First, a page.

If your subjects and display methods are well within the technical limits of any gear, gear may not matter much to you. But if many of your shots and prints are running up against the technical limits of the gear, things like DR, resolution, ISO capability, etc. are real tradeoffs.
« Last Edit: May 19, 2017, 09:54:36 AM by shadowblade »
Logged

BernardLanguillier

  • Sr. Member
  • ****
  • Offline Offline
  • Posts: 10245
    • http://www.flickr.com/photos/bernardlanguillier/sets/
Re: Nikon D820 (more convincing rumor)
« Reply #44 on: May 19, 2017, 05:36:47 PM »

Talking about Nikon lens quality; there is still much to desired .
the best example is the mediocre  1.4g 50mm lens introduced with the D3x camera. At that time they should have made a lens in line with the 105mm f1.4 .
Now a decade later there is still nothing better? 
I am very happy Sigma jumped in with the ART line.
I am sure Nikon has the power to make beautiful lenses as you stated. In 2016 they made a nice turn introducing very nice lenses indeed, like the superlight 300pf lens that makes very beautiful rendered images.

True, the 50mm f1.4 is sub-par but you have to look hard to find such examples in their line up. All of their cheap and compact f1.8 lenses are excellent (the 85mm f1.8 and 24mm f1.4 stand out in particular), the 300 f4 PF is indeed brilliant,...

What I find puzzling is the difference of business results btw Nikon and Canon when the facts show that today Nikon has the better cameras and overall the better lenses.

Cheers,
Bernard
Logged
A few images online here!

hogloff

  • Full Member
  • ***
  • Offline Offline
  • Posts: 138
Re: Nikon D820 (more convincing rumor)
« Reply #45 on: May 19, 2017, 11:37:45 PM »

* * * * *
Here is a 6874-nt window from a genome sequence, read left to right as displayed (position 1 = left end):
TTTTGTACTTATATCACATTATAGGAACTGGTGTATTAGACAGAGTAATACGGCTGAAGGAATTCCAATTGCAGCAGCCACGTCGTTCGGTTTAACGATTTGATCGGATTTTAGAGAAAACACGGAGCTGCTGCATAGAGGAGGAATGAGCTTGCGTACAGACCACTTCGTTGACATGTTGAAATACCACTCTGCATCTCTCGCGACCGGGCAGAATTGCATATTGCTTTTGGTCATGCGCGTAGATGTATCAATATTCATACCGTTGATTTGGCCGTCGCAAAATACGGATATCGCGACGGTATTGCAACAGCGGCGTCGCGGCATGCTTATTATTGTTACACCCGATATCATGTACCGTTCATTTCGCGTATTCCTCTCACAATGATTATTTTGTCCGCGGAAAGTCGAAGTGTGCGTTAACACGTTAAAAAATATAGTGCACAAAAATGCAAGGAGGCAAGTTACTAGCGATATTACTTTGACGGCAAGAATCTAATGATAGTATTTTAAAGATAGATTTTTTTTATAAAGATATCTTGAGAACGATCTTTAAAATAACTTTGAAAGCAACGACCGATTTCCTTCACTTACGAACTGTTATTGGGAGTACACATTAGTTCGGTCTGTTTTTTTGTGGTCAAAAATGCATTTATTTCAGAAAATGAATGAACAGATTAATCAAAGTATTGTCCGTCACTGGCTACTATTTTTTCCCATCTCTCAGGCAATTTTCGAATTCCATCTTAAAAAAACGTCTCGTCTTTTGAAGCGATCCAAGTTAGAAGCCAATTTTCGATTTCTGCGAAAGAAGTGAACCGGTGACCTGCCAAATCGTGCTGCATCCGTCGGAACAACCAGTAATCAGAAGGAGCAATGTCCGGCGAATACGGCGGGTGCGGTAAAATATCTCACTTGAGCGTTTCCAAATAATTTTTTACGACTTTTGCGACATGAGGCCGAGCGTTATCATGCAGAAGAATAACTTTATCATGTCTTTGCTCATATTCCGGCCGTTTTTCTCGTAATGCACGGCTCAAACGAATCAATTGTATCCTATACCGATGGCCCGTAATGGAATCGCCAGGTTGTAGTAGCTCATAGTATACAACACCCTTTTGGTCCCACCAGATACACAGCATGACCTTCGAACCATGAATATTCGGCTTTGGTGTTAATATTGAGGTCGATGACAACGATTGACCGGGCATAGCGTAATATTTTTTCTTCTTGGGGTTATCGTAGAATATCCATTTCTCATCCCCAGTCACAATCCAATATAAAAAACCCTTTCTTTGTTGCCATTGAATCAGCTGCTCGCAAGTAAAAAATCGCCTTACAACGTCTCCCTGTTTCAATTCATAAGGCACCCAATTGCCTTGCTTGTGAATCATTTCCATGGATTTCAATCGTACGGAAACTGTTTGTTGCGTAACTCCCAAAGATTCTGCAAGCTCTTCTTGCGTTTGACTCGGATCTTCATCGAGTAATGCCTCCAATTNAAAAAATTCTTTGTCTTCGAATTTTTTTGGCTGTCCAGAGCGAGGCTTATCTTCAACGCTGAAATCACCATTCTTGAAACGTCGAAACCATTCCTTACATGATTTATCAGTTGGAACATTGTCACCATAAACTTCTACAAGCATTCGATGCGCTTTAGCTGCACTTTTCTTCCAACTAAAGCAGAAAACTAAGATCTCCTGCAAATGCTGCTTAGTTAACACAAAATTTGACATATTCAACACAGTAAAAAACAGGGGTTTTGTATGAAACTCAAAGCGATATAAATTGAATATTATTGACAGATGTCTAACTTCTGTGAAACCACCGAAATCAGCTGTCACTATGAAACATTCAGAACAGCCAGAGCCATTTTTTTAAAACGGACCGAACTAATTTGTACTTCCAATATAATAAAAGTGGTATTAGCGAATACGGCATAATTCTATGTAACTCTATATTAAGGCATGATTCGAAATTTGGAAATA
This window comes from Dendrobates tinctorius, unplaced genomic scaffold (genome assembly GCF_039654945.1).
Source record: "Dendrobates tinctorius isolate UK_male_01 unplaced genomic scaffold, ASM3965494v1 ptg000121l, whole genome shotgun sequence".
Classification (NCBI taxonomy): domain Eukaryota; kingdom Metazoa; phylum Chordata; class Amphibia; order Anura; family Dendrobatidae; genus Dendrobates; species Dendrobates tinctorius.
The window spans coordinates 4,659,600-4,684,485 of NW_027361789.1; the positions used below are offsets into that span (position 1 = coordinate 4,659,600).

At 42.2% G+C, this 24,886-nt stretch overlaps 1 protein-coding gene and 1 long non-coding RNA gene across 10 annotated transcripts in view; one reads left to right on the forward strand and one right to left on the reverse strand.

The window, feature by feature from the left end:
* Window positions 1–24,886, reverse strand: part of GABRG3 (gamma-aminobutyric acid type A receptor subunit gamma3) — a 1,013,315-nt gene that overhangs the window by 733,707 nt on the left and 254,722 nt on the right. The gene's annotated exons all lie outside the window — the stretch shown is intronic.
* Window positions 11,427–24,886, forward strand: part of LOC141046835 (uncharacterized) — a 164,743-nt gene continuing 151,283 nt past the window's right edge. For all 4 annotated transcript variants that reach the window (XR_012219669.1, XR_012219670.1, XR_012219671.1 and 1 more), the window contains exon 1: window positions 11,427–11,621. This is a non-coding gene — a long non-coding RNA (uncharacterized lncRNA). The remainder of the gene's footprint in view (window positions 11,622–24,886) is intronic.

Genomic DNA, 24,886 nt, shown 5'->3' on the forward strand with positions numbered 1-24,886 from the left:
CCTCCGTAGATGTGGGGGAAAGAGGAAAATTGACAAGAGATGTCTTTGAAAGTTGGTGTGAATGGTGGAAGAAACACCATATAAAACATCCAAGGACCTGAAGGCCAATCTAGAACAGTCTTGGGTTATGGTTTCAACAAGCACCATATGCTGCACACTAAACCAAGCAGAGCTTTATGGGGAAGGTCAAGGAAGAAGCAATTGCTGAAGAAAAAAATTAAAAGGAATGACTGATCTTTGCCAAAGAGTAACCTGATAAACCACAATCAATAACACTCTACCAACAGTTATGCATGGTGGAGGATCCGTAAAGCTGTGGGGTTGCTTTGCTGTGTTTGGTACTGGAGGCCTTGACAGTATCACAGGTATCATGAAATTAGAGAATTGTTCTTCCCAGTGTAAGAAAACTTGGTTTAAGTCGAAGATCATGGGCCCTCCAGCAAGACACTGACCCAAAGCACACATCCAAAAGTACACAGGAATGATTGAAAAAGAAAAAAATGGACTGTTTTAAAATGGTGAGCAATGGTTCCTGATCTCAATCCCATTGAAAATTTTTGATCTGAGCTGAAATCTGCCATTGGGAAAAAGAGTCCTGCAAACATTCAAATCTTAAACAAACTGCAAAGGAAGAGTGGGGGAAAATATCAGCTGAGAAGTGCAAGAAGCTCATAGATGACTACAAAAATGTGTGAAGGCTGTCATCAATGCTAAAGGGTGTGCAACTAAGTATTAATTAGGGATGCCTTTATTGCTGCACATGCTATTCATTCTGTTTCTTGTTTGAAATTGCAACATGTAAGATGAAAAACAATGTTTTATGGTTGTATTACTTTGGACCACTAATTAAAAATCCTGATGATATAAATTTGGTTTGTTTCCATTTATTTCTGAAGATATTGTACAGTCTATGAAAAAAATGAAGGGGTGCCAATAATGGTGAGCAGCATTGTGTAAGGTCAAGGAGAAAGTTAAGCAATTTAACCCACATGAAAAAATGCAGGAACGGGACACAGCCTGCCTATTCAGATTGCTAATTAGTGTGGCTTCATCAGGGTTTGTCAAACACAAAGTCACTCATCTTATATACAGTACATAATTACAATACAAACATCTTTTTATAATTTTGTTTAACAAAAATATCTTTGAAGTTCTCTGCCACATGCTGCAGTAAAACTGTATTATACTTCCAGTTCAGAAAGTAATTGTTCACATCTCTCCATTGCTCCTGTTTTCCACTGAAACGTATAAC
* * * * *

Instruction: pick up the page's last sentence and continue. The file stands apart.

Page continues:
Until something more shiny comes a few years later :)

Or until the new kid on the block is mirrorless, leaving DSLR's to slowly fade away.
Logged

Ray

  • Sr. Member
  • ****
  • Offline Offline
  • Posts: 9655
Re: Nikon D820 (more convincing rumor)
« Reply #46 on: May 20, 2017, 04:33:45 AM »

I'm one of those who likes to see reality as reflected in a mirror, as opposed to a digital concoction.

My main concerns about any new camera, are weight, megapixel count, dynamic range, focussing accuracy, lens compatibility with the lenses I already own, cost, and general ease of use.

Having jumped from Canon to Nikon, I'm not keen on jumping again to Sony.
Logged

BJL

  • Sr. Member
  • ****
  • Offline Offline
  • Posts: 5728
Nikon D820 (more convincing rumor) gear vs technique, yet again
« Reply #47 on: May 21, 2017, 11:38:16 AM »

Shadowblade,
If you think technique is all that matters, go and shoot with an iPhone.  . . .
your reply refutes the bizarrely common, absurd and extreme dogma that technique is everything and gear is nothing, but the post you replied to was not saying that:
... I think that for the majority of photographers, all the major camera manufacturers make excellent cameras.  The practical differences are so slight that personal preference probably has more influence in the selection. ...
So what happens when we limit the comparison to the best ILC cameras from various makers, or to comparing the best cameras of each brand in a given format, leaving aside extremes like phone cameras and small sensor compacts? My guess is that within a format, the results achieved by most (but not all) photographers in most (but not all) situations will depend far more on their technique than on their equipment.

But I do not like either/or, all-or-nothing comparisons. I prefer to think of the "gamut" of a camera: the range of situations where its results are about as good as can be got with any gear.  Phone camera have a far smaller gamut than ILCs, and my modest MFT kit has a smaller gamut than the best available in formats 36x24mm and up, but there is a healthy range of cases (like some scenes without extreme subject brightness range, little or no subject motion, where large DOF is desired, and to be viewed "normally", not with pixel-peeping scrutiny) that fit in the gamut of even good phone cameras, and many more that fit the gamut of my MFT kit.  That is not to say that more demanding cases make greater demands on both gear and technique!
Logged
Pages: 1 2 [3]   Go Up